Life is traumatic; STAR teaches residents how to cope

Everyone experiences trauma, according to STAR trainer Leslie Frye.  This month, residents in Hesston and Harvey County learned how to recognize signs of trauma and how to respond to suffering in a productive way.

“When we see confusing behavior or bad behavior or socially unhealthy behavior, it’s not just people being jerks,” she said.

STAR – Strategies for Trauma Awareness and Resilience – provides a foundation to understand the far reaching implications of trauma on individuals and society.

“I’ve been so excited to share this with the wider community and people that are in caring professions or people that are sometimes labeled ‘problem people.’ Instead of going, ‘What’s wrong with you?’ it becomes, ‘What happened to you that would invoke this behavior?’” said Frye.

Frye added that compassion does not mean a lack of accountability for adults or children with inappropriate behavior.

“If we know what is causing it, it is easer to work from the bottom up, instead of imposing punishments,” she said.

Frye said, when dealing with trauma, the brain responds like it would to a physical injury. However, to the outside world, such injuries are not as obvious as physical wounds.

“Not having other needs met can have these same reactions, but we can’t see them just by looking at a person. There are obvious traumas we can see, after a hurricane or tornado. But it’s like someone in inadequate housing, whose basement is flooded all the time,” she said.

Trauma, like fingerprints, is unique to individuals. What may be perceived as a traumatic event for one person may not have a profound effect on another.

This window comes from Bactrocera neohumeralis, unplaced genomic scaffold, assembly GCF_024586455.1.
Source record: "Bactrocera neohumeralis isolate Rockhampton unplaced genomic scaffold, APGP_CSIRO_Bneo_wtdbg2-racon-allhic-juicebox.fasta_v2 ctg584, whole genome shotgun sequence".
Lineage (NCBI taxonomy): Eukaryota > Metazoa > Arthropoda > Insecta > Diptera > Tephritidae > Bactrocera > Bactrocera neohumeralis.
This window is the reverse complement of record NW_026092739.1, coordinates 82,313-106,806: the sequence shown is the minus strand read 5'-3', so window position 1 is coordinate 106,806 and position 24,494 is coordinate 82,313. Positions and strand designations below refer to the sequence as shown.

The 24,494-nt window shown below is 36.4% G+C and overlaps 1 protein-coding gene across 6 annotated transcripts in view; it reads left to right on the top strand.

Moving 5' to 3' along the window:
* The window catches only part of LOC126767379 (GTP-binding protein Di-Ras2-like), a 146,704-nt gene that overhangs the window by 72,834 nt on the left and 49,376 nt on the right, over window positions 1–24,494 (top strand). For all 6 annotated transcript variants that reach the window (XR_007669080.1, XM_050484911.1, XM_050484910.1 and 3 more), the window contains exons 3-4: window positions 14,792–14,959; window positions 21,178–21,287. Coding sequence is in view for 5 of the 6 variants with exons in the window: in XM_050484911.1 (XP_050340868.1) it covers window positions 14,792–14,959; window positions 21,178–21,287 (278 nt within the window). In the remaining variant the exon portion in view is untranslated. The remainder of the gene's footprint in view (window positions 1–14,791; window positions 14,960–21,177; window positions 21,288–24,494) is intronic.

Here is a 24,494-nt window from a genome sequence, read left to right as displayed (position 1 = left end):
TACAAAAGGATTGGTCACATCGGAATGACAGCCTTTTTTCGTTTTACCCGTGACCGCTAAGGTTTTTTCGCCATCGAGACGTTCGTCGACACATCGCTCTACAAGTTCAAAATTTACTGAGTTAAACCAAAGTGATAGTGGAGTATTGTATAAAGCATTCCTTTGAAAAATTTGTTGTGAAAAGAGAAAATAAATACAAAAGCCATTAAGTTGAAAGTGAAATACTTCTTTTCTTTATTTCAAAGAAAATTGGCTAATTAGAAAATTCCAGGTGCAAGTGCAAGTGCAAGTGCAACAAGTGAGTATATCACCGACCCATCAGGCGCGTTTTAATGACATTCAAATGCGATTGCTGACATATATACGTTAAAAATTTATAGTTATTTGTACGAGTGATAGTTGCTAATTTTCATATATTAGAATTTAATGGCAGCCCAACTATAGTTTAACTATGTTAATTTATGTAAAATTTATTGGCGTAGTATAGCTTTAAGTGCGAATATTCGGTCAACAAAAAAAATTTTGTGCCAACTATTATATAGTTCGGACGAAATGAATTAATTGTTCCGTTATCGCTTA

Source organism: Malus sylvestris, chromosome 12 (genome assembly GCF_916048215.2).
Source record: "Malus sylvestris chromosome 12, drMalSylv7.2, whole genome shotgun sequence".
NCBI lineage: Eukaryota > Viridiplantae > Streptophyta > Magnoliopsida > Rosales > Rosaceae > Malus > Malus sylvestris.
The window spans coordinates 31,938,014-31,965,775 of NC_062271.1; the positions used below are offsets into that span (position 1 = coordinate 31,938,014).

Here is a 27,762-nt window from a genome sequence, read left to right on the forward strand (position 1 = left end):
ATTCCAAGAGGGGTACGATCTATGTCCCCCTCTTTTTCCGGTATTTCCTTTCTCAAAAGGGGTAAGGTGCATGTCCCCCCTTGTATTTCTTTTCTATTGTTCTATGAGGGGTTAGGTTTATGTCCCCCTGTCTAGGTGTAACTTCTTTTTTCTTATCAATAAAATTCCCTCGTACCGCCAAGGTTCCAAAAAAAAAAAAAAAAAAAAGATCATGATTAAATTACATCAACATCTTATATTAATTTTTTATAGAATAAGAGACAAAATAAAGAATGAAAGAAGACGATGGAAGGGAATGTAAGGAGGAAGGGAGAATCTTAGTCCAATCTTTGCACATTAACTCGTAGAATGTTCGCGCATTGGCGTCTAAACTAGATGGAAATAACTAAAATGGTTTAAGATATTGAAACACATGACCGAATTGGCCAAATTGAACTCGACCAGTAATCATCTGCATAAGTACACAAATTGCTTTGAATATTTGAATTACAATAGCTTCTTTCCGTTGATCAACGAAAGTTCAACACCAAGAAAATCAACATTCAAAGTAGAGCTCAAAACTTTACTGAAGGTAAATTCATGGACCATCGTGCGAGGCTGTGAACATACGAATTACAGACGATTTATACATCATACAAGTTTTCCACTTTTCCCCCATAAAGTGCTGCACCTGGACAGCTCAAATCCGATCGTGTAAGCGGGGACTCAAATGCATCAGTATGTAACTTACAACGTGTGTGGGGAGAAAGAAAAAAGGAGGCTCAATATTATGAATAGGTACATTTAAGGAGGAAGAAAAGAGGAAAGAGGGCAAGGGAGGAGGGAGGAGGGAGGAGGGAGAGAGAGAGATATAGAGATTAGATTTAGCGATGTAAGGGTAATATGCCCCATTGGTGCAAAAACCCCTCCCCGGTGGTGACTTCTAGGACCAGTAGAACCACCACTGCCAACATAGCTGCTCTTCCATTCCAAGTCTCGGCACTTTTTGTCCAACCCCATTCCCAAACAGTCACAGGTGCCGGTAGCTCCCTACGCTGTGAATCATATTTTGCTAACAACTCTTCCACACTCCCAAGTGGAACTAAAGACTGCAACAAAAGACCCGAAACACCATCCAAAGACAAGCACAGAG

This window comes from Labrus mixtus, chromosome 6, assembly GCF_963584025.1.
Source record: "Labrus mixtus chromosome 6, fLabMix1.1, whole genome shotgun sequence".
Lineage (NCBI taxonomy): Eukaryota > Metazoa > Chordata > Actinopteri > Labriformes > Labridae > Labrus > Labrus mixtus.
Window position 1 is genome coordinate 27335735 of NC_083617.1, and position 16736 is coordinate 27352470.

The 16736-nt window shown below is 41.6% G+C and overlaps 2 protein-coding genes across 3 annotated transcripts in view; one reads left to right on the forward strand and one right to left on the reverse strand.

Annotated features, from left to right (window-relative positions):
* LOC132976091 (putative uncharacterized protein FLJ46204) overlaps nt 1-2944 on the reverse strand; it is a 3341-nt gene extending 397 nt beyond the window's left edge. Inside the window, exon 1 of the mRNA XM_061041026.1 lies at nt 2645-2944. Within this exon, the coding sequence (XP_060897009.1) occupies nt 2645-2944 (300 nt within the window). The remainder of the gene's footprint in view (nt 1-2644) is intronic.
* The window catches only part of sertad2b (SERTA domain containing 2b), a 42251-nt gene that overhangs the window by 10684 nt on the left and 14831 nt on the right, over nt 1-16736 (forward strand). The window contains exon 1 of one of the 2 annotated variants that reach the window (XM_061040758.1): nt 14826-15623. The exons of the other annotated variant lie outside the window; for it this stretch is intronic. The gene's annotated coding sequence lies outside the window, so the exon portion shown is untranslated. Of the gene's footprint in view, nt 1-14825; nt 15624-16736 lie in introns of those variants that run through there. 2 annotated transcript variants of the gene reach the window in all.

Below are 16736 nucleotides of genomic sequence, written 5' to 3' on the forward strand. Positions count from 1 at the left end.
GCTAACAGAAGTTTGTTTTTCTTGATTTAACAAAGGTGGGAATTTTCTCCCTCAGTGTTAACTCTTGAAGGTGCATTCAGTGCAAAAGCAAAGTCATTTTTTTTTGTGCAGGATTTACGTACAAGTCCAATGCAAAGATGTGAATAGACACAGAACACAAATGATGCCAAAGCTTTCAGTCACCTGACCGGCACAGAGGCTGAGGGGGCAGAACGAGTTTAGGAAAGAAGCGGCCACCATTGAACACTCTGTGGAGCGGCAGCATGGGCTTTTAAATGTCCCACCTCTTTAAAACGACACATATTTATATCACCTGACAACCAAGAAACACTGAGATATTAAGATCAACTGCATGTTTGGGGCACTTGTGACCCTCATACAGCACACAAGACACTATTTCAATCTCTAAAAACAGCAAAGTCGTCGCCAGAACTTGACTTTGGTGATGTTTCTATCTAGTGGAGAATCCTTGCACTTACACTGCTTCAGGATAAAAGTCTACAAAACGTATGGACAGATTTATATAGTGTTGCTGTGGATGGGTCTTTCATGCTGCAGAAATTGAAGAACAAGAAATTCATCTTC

“What it comes down to is, if you are overwhelmed and feel out of control and stuck. We all have experience like that,” she said.

Shana Leck, a paraprofessional at Inman’s preschool and a foster parent said attending the training for a second time was a way to not only refresh the content, but apply it to new life experiences.

“One of the keys is how much trauma can physically affect people and the cycle of trauma doesn’t happen in any particular order.  Those two things are really good reminders,” she said.

James Wilson, of SafeHope, Harvey County’s homeless shelter, said nearly all of the 264 individuals served by the shelter in 2018 had experienced trauma.

“We want to help people find ways to heal from their trauma and help our staff not take on that trauma as a secondary form,” he said.

Wilson said the course reaffirmed the shelter’s approach to trauma.

“It’s not just a physical thing. It can be mental, spiritual, social. We want to help people deal with those specific types of trauma,” he said.

Frye said helping people, who are suffering from trauma, can be as simple as just being aware of one’s community and neighbors.

“A lot of this is paying attention and staying connected, rather than running away or blowing people off,” she said.

Acknowledging people’s actions and expressing concern is an easy technique for broaching a difficult subject.

“Lean into it. It is often helpful to share an observation before asking an open-ended question. I’ve noticed X a lot, lately and I’m wondering what’s going on,” she said.

After asking, simply listening and acknowledging a person’s feelings and struggles can be a powerful step in addressing trauma.

“Offer grace to everyone, including yourself, and be kind to everyone, including yourself. Pay attention. Stay connected. Be nice,” she said.

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